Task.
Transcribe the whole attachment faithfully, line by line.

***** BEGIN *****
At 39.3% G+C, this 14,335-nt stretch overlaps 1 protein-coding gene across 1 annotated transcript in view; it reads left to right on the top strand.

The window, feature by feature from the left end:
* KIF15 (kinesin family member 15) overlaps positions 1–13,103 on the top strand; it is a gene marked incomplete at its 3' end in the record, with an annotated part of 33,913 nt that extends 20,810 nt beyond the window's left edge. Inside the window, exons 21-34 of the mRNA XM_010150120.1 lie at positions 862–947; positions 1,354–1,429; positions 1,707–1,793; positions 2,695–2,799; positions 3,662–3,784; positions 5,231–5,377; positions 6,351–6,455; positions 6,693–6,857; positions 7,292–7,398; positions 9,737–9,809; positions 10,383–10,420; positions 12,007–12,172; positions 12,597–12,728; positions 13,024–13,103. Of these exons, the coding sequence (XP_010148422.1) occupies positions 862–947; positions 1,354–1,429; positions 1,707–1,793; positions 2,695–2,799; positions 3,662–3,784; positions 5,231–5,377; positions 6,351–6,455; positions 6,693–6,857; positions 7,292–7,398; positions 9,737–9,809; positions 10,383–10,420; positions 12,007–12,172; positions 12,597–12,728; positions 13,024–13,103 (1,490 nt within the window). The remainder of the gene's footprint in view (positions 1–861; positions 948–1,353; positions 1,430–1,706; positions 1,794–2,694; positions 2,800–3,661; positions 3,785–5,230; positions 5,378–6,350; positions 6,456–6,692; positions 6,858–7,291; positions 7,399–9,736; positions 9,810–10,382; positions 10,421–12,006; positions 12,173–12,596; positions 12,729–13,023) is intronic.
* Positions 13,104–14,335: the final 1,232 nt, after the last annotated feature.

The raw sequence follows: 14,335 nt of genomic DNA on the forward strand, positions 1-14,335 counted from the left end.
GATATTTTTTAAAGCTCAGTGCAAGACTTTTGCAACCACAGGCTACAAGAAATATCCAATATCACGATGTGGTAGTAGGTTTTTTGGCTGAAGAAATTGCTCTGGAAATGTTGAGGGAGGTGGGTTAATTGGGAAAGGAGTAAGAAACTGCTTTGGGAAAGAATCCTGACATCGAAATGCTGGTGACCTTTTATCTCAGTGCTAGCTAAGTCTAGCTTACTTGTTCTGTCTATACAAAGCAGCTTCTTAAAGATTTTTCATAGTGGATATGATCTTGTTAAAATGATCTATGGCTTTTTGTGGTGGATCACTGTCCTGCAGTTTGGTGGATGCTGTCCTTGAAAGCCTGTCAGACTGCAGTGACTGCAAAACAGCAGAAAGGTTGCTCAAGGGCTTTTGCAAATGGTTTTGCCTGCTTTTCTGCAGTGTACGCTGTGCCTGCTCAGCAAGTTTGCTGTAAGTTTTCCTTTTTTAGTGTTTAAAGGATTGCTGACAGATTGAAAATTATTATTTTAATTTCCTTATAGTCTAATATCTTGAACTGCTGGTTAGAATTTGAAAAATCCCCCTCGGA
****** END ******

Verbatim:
At 39.3% G+C, this 14,335-nt stretch overlaps 1 protein-coding gene across 1 annotated transcript in view; it reads left to right on the top strand.

The window, feature by feature from the left end:
* KIF15 (kinesin family member 15) overlaps positions 1–13,103 on the top strand; it is a gene marked incomplete at its 3' end in the record, with an annotated part of 33,913 nt that extends 20,810 nt beyond the window's left edge. Inside the window, exons 21-34 of the mRNA XM_010150120.1 lie at positions 862–947; positions 1,354–1,429; positions 1,707–1,793; positions 2,695–2,799; positions 3,662–3,784; positions 5,231–5,377; positions 6,351–6,455; positions 6,693–6,857; positions 7,292–7,398; positions 9,737–9,809; positions 10,383–10,420; positions 12,007–12,172; positions 12,597–12,728; positions 13,024–13,103. Of these exons, the coding sequence (XP_010148422.1) occupies positions 862–947; positions 1,354–1,429; positions 1,707–1,793; positions 2,695–2,799; positions 3,662–3,784; positions 5,231–5,377; positions 6,351–6,455; positions 6,693–6,857; positions 7,292–7,398; positions 9,737–9,809; positions 10,383–10,420; positions 12,007–12,172; positions 12,597–12,728; positions 13,024–13,103 (1,490 nt within the window). The remainder of the gene's footprint in view (positions 1–861; positions 948–1,353; positions 1,430–1,706; positions 1,794–2,694; positions 2,800–3,661; positions 3,785–5,230; positions 5,378–6,350; positions 6,456–6,692; positions 6,858–7,291; positions 7,399–9,736; positions 9,810–10,382; positions 10,421–12,006; positions 12,173–12,596; positions 12,729–13,023) is intronic.
* Positions 13,104–14,335: the final 1,232 nt, after the last annotated feature.

The raw sequence follows: 14,335 nt of genomic DNA on the forward strand, positions 1-14,335 counted from the left end.
GATATTTTTTAAAGCTCAGTGCAAGACTTTTGCAACCACAGGCTACAAGAAATATCCAATATCACGATGTGGTAGTAGGTTTTTTGGCTGAAGAAATTGCTCTGGAAATGTTGAGGGAGGTGGGTTAATTGGGAAAGGAGTAAGAAACTGCTTTGGGAAAGAATCCTGACATCGAAATGCTGGTGACCTTTTATCTCAGTGCTAGCTAAGTCTAGCTTACTTGTTCTGTCTATACAAAGCAGCTTCTTAAAGATTTTTCATAGTGGATATGATCTTGTTAAAATGATCTATGGCTTTTTGTGGTGGATCACTGTCCTGCAGTTTGGTGGATGCTGTCCTTGAAAGCCTGTCAGACTGCAGTGACTGCAAAACAGCAGAAAGGTTGCTCAAGGGCTTTTGCAAATGGTTTTGCCTGCTTTTCTGCAGTGTACGCTGTGCCTGCTCAGCAAGTTTGCTGTAAGTTTTCCTTTTTTAGTGTTTAAAGGATTGCTGACAGATTGAAAATTATTATTTTAATTTCCTTATAGTCTAATATCTTGAACTGCTGGTTAGAATTTGAAAAATCCCCCTCGGA